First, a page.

George Osborne

Highlights from the Chancellor’s Budget, 18 March 2015

Along with some encouraging news about the UK economy, some interesting new measures were announced in the Chancellor’s Budget yesterday and below we highlight those which we feel will directly impact the majority of UK taxpayers:

  • As widely forecast, the tax-free allowance will increase. The amount people can earn before paying tax will rise to £10,800 from 2016-17 and then to £11,000 from 2017-18. At the same points in time, higher earners will also receive a two stage increase to the threshold at which they start to pay a 40% rate of tax, with the threshold increasing to £43,300 by 2017-18.
  • The Chancellor also announced a brand new Personal Savings Allowance whereby the first £1,000 of interest (£500 for higher rate taxpayers) will be tax tree. This new allowance will kick in from April 2016 and will take 95% of taxpayers out of savings tax completely. (Fact Sheet available here).
  • Another new scheme announced was the introduction of a new ‘Help to Buy ISA’ aimed at prospective first time buyers. This fairly generous scheme means that the Government will chip in up to £50 extra per month (up to a ceiling of £3,000) when an eligible saver saves up to £200 per month towards their first home. (Fact Sheet available here).
  • In another ISA reform, savers will now be able to withdraw money from a new Flexible ISA and deposit it back later in the same financial year without losing any of their usual ISA tax benefits. £15,240 will be able to be put into this re-styled savings vehicle. Read more

The Shocking Truth about Tax on the Poor

How much is taken in taxHave you ever wondered how much of one’s total income is taken up in tax? And I don’t mean just Income Tax. I mean in ALL taxes paid by ordinary taxpayers throughout the course of a year. Such a figure would need to take into account National Insurance (income tax in all but name, some might say), the insidious Value Added Tax or ‘VAT’ – which on its own is a hefty 20% tax on what is often already taxed money for most ordinary taxpayers, and don’t forget to include Council Tax and finally, of course, Income Tax itself.

Well, the answer may surprise you. Before seeing the answer, though, try The Guardian’s little quiz about this and see how you get on. There are only 8 questions, and for each you simply choose from 4 possible answers – so it’s quick to complete and, once submitted, you are immediately taken to a feedback page where you will be told how your answers compared to the average respondent and, more interestingly, what the correct answers were. It’s interesting to note that, in a joint poll by The Equality Trust and Ipsos MORI, nearly 70% of people drastically underestimated how much the poorest pay in tax, as a percentage of their total income. They also over estimated how much the richest pay as a proportion of total income. This wide misconception is due to most people incorrectly focusing only on Income Tax alone which, in reality, only makes up a small proportion of total taxes paid throughout the course of a typical year.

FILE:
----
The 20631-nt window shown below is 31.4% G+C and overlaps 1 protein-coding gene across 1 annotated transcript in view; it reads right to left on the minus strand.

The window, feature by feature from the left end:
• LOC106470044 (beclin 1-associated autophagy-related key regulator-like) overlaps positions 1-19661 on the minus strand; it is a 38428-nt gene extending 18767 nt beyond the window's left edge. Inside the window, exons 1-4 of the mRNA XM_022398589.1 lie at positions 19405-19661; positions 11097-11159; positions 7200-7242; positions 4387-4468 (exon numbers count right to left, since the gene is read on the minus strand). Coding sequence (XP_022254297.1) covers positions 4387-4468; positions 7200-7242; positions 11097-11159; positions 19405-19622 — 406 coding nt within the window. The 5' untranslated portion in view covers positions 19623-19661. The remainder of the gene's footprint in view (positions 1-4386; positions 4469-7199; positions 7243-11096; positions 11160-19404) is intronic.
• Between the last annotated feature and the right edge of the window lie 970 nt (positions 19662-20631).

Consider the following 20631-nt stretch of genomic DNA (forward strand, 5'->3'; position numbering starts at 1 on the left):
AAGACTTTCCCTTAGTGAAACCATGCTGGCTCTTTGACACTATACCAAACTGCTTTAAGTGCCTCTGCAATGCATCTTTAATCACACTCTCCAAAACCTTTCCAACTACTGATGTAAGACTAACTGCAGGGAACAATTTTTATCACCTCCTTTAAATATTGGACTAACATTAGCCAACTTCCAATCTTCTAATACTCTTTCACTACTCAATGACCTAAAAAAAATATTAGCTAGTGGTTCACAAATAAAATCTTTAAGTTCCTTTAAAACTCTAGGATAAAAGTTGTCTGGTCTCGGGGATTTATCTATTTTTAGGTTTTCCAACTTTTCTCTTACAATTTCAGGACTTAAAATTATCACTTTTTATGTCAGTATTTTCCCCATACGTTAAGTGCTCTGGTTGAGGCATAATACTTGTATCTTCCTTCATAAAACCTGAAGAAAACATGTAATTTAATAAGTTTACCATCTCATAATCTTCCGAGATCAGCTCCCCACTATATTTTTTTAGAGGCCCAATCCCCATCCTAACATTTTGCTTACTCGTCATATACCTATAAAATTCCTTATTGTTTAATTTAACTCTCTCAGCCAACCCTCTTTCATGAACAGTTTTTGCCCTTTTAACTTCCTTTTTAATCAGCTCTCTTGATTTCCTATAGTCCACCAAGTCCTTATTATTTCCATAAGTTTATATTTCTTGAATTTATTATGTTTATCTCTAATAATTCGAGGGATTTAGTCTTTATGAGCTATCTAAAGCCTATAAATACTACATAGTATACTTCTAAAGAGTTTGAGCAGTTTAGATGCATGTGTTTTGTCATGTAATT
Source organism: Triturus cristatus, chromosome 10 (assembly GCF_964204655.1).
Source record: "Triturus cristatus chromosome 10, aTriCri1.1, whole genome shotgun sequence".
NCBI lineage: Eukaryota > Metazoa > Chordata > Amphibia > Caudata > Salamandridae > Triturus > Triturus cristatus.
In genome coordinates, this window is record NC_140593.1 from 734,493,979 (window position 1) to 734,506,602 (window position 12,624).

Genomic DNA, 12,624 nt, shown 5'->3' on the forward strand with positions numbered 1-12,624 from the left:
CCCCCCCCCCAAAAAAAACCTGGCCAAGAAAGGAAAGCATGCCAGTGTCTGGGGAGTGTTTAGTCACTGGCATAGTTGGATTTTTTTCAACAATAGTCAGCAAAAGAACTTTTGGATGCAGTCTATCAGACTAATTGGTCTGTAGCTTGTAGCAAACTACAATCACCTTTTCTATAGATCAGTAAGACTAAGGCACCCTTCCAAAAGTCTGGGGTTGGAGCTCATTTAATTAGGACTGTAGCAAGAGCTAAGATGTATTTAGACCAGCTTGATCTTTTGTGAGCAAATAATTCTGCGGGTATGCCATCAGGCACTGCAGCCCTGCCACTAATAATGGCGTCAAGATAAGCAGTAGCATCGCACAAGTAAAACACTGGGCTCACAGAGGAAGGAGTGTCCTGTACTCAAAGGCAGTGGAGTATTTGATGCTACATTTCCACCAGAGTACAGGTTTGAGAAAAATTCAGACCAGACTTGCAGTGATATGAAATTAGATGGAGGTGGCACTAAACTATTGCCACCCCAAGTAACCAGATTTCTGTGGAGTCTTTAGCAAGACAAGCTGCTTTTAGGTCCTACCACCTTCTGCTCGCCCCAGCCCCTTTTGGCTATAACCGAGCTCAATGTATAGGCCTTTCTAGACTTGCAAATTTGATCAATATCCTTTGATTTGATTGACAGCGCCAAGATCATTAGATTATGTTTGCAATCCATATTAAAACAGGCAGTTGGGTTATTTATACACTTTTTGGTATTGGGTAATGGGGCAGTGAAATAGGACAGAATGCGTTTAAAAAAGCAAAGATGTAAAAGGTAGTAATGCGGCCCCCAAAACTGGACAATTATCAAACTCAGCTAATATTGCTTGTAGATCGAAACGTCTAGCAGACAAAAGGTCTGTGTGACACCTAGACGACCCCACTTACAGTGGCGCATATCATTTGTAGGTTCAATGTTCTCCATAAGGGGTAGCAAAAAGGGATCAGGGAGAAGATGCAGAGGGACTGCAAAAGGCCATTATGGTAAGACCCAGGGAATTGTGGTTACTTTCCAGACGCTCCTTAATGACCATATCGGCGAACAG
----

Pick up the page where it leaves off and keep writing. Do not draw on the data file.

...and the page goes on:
Spoiler alert: be warned that I’m shortly going to divulge the answers Read more

What is the basic state pension?

The basic State Pension is money you may be able to get when you reach State Pension age. The amount you receive depends on the qualifying years you have built through your National Insurance contributions.

There are two circumstances to be considered:

If you reach State Pension age before 6 April 2010, you normally need to have 44 qualifying years to be entitled to the full basic State Pension if you are a man, or 39 qualifying years if you are a woman. In this case, to get any State Pension you need to meet two minimum conditions:

• you must have at least one qualifying year where you have paid or have been treated as having paid enough NI when you are in employment or voluntary Class 3 cannot get any basic state Pension based on NI credits alone.(You will normally get NI credits when you are ill, unemployed or getting Carer’s Allowance)

• you must have at least 25% of the qualifying years needed for for a full basic state pension(11 years for a man and 10 years for s woman)to get any basic state Pension.

You will not be entitled to a refund of the NI contributions you have paid because those contributions pay towards other benefits like sickness, unemployment, and bereavement benefits.

If you reach State Pension age on or after 6 April 2010, the current contributions conditions are being replaced with new rules:

• the number of qualifying years needed to get a full basic State Pension will be reduced to 30 for women and men .

• you will no longer need to have 25% of the qualifying years needed for a full basic state Pension to get any basic State Pension.

• you will no longer have to have at least one qualifying year where you have paid NI contributions.

The minimum state pension amount is £21.83 a week and the maximum amount is £87.30 a week in 2007/08 tax year.

In order to make up for time when you did not pay NI , you may be able to pay NI Class 3. You have to pay the contributions within six years of the end of the tax year the payment is for.

If you are still confused about State Pension, Taxfile in South London can help you get a better understanding of it, explaining you the importance of filling in a retirement pension forcast form called BR19 so you know exactly where you stand.